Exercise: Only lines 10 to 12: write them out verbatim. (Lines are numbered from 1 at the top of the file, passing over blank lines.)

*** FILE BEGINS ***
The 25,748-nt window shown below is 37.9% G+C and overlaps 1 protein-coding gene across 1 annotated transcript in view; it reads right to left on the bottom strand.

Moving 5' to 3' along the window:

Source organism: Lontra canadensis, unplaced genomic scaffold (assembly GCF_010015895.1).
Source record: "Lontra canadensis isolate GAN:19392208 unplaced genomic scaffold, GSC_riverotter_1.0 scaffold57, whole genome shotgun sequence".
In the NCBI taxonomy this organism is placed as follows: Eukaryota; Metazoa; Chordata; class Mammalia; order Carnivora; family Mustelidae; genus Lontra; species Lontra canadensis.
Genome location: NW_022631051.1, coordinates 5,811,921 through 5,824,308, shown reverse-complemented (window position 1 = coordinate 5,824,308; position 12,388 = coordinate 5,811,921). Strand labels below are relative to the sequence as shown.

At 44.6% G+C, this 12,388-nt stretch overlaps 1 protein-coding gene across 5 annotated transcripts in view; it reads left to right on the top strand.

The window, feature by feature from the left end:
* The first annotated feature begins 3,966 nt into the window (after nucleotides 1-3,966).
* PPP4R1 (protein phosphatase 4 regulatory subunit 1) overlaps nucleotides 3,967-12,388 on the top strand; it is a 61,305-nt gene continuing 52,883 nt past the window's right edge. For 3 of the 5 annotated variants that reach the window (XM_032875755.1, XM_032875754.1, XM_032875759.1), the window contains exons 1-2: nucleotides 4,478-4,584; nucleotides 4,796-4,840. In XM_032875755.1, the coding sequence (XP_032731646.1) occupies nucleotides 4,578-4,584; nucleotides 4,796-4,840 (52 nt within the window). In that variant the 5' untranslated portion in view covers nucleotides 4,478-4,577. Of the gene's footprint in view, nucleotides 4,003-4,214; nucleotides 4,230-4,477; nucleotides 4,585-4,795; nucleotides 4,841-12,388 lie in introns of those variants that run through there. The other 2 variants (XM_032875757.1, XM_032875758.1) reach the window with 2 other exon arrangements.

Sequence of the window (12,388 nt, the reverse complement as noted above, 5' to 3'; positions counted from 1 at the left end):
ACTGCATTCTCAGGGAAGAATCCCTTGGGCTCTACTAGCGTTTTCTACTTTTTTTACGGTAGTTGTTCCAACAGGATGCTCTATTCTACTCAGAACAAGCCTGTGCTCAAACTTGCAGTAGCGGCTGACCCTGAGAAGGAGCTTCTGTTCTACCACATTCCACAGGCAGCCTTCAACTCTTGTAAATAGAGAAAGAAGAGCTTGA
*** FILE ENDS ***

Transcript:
* PPP4R1 (protein phosphatase 4 regulatory subunit 1) overlaps nucleotides 3,967-12,388 on the top strand; it is a 61,305-nt gene continuing 52,883 nt past the window's right edge. For 3 of the 5 annotated variants that reach the window (XM_032875755.1, XM_032875754.1, XM_032875759.1), the window contains exons 1-2: nucleotides 4,478-4,584; nucleotides 4,796-4,840. In XM_032875755.1, the coding sequence (XP_032731646.1) occupies nucleotides 4,578-4,584; nucleotides 4,796-4,840 (52 nt within the window). In that variant the 5' untranslated portion in view covers nucleotides 4,478-4,577. Of the gene's footprint in view, nucleotides 4,003-4,214; nucleotides 4,230-4,477; nucleotides 4,585-4,795; nucleotides 4,841-12,388 lie in introns of those variants that run through there. The other 2 variants (XM_032875757.1, XM_032875758.1) reach the window with 2 other exon arrangements.

Sequence of the window (12,388 nt, the reverse complement as noted above, 5' to 3'; positions counted from 1 at the left end):
ACTGCATTCTCAGGGAAGAATCCCTTGGGCTCTACTAGCGTTTTCTACTTTTTTTACGGTAGTTGTTCCAACAGGATGCTCTATTCTACTCAGAACAAGCCTGTGCTCAAACTTGCAGTAGCGGCTGACCCTGAGAAGGAGCTTCTGTTCTACCACATTCCACAGGCAGCCTTCAACTCTTGTAAATAGAGAAAGAAGAGCTTGA